Leaks, Rats and Radioactivity: Fukushima’s Nuclear Cleanup Is Faltering

83-year-old Nun and 2 Others Convicted of Sabotage

8 May

Cross Posted from BBC News

An elderly Catholic nun and two peace activists have been convicted for damage they caused while breaking into a US nuclear defense site.

Sister Megan Rice, 83, Michael Walli, 64, and Greg Boertje-Obed, 56, admitted to cutting fences and entering the Y-12 site in Oak Ridge, Tennessee, which processes and stores uranium.

The July 2012 incident prompted security changes.

Sister Megan said she regretted only having waited 70 years to take action.

A jury deliberated for two and a half hours before handing down its verdict. The three face up to 20 years in prison following their conviction for sabotaging the plant, which was first constructed during the Manhattan Project that developed the first nuclear bomb.

The three, who belong to the group Transform Now Plowshares, were also found guilty of causing more than $1,000 of damage to government property, for which they could face up to 10 years in prison.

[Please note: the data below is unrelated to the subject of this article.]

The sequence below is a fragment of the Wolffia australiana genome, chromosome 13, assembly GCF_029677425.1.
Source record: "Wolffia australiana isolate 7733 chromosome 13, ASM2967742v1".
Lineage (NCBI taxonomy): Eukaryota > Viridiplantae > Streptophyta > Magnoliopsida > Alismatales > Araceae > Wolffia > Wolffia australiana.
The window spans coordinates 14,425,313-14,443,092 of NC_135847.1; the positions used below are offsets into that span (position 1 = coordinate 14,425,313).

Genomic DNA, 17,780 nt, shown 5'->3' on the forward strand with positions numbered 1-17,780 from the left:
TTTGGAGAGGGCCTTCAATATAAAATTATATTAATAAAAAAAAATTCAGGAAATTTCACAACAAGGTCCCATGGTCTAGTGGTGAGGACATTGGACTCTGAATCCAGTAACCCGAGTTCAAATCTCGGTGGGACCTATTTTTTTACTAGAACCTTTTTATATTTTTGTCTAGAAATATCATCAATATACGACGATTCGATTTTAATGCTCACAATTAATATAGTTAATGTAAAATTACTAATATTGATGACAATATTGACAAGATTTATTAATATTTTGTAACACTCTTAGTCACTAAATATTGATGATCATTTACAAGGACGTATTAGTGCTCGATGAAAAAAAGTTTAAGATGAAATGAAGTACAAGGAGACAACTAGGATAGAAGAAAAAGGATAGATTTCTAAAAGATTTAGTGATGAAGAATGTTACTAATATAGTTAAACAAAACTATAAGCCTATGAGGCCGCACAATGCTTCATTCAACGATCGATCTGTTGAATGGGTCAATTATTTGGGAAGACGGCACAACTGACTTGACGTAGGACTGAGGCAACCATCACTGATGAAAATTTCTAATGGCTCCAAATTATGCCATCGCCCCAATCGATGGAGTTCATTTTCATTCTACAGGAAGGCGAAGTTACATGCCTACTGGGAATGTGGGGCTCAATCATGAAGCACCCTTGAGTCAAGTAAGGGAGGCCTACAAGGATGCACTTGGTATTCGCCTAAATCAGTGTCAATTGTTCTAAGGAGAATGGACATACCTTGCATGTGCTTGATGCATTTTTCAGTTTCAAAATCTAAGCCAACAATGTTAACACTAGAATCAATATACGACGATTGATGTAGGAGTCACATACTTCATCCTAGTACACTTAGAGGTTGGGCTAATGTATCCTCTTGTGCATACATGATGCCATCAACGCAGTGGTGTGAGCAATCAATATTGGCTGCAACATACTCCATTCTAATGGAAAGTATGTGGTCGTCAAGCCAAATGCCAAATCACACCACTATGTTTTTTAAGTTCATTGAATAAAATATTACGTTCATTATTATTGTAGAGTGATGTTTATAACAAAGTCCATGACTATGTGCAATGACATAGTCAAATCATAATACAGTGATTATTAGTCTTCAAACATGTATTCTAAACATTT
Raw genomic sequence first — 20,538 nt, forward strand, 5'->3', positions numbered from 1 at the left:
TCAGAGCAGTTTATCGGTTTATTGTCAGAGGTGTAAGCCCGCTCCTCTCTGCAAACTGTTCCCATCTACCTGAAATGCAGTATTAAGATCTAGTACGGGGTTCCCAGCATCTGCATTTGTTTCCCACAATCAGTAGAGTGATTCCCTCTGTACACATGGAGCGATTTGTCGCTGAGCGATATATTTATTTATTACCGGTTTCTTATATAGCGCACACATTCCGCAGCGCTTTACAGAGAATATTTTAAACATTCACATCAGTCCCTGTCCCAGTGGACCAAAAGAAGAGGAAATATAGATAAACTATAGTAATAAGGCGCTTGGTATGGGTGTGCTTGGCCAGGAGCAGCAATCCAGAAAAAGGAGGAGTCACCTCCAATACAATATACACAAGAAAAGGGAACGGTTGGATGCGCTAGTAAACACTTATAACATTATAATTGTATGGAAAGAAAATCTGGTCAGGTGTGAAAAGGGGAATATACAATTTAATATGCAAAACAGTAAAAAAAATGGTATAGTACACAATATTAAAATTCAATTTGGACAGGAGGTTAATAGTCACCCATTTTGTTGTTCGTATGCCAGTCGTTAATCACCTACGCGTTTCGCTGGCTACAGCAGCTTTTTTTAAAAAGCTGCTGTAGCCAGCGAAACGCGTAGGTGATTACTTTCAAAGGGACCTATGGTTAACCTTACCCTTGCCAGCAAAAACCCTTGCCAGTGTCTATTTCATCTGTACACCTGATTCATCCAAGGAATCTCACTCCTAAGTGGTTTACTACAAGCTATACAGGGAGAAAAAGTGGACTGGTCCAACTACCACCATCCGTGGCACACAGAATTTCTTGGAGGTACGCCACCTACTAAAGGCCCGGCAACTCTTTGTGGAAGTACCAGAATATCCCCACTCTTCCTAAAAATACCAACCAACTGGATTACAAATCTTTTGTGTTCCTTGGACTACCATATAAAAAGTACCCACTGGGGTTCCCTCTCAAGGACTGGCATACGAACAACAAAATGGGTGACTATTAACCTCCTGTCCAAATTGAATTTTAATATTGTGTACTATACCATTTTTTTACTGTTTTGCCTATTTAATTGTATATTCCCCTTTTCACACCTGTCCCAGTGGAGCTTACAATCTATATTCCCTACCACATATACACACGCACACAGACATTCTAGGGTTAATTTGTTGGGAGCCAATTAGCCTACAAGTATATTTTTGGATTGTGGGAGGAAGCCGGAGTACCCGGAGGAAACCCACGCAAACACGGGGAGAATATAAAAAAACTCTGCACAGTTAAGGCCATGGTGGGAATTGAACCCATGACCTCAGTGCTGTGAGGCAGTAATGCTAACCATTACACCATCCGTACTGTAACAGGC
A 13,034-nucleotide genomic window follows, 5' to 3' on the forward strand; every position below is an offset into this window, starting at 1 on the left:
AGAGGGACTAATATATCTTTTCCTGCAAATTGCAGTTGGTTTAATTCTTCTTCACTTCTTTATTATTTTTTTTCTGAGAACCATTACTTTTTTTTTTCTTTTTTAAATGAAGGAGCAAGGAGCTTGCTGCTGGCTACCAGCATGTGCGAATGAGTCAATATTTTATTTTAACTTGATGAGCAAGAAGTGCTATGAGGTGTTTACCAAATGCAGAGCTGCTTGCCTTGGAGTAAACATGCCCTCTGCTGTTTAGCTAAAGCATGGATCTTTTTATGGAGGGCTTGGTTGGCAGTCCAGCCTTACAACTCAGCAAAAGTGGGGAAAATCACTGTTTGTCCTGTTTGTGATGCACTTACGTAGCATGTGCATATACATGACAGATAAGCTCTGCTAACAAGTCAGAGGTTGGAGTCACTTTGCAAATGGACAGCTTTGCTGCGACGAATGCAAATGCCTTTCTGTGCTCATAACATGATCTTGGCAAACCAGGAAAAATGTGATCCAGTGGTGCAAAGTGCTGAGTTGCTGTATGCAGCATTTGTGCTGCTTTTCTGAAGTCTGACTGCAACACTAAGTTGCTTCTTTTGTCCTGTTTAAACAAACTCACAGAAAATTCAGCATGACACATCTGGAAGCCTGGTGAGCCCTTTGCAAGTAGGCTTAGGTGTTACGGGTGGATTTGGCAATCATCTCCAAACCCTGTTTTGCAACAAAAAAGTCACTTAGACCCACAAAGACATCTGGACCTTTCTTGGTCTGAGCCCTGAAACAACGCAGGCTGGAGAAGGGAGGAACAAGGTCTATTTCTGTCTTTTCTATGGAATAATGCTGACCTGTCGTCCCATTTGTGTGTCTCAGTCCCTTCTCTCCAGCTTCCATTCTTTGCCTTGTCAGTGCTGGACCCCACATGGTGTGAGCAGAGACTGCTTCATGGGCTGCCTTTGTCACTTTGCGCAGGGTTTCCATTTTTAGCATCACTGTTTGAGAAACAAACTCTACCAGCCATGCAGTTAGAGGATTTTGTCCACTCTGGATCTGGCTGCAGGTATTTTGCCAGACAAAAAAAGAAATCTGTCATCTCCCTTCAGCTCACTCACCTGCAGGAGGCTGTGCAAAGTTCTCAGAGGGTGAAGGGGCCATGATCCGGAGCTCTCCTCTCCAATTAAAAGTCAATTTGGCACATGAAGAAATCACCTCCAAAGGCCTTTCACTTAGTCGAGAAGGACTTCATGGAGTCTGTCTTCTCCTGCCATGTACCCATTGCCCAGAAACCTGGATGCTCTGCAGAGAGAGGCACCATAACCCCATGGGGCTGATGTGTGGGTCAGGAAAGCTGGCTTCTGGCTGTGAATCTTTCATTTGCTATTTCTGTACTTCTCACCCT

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Leaks, Rats and Radioactivity: Fukushima’s Nuclear Cleanup Is Faltering

1 May

by Bryan Walsh, Cross Posted from Time:

JAPAN-DISASTER-ACCIDENT-NUCLEAR-ENERGY-IAEA

Honestly, if the consequences weren’t potentially so dire, the ongoing struggles to clean up the Fukushima Daiichi nuclear plant in northern Japan would be the stuff of comedy. In March, an extended blackout disabled power to a vital cooling system for days. The cause: a rat that had apparently been chewing on cables in a switchboard. As if that’s not enough, another dead rat was found in the plant’s electrical works just a few weeks ago, which led to another blackout, albeit of a less important system. The dead rats were just the latest screwups in a series of screwups by Tokyo Electric Power Co. (TEPCO), the owner of the Fukushima plant, that goes back to the day of March 11, 2011, when an earthquake and the resulting tsunami touched off a nuclear disaster that isn’t actually finished yet. I’m not sure things could be much worse if Wile E. Coyote were TEPCO’s CEO.

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Six Arrested Blocking Road in front of Duke Energy HQ During DNC

7 Sep

Protesters sitting on a banner that reads “Duke is destroying our earth with taxpayer dollars” were arrested Thursday afternoon at the intersection of Tryon and Stonewall streets, near the Duke Energy building. Photo: Meghan Cooke

Six protesters were taken away in handcuffs earlier Thursday near the corporate headquarters for Duke Energy. They had locked arms and were sitting on top of a banner claiming that the energy company was harming the environment.

Two dozen officers surrounded them and eventually lifted up the protesters, who refused to move. They then put them into prisoner transport vans.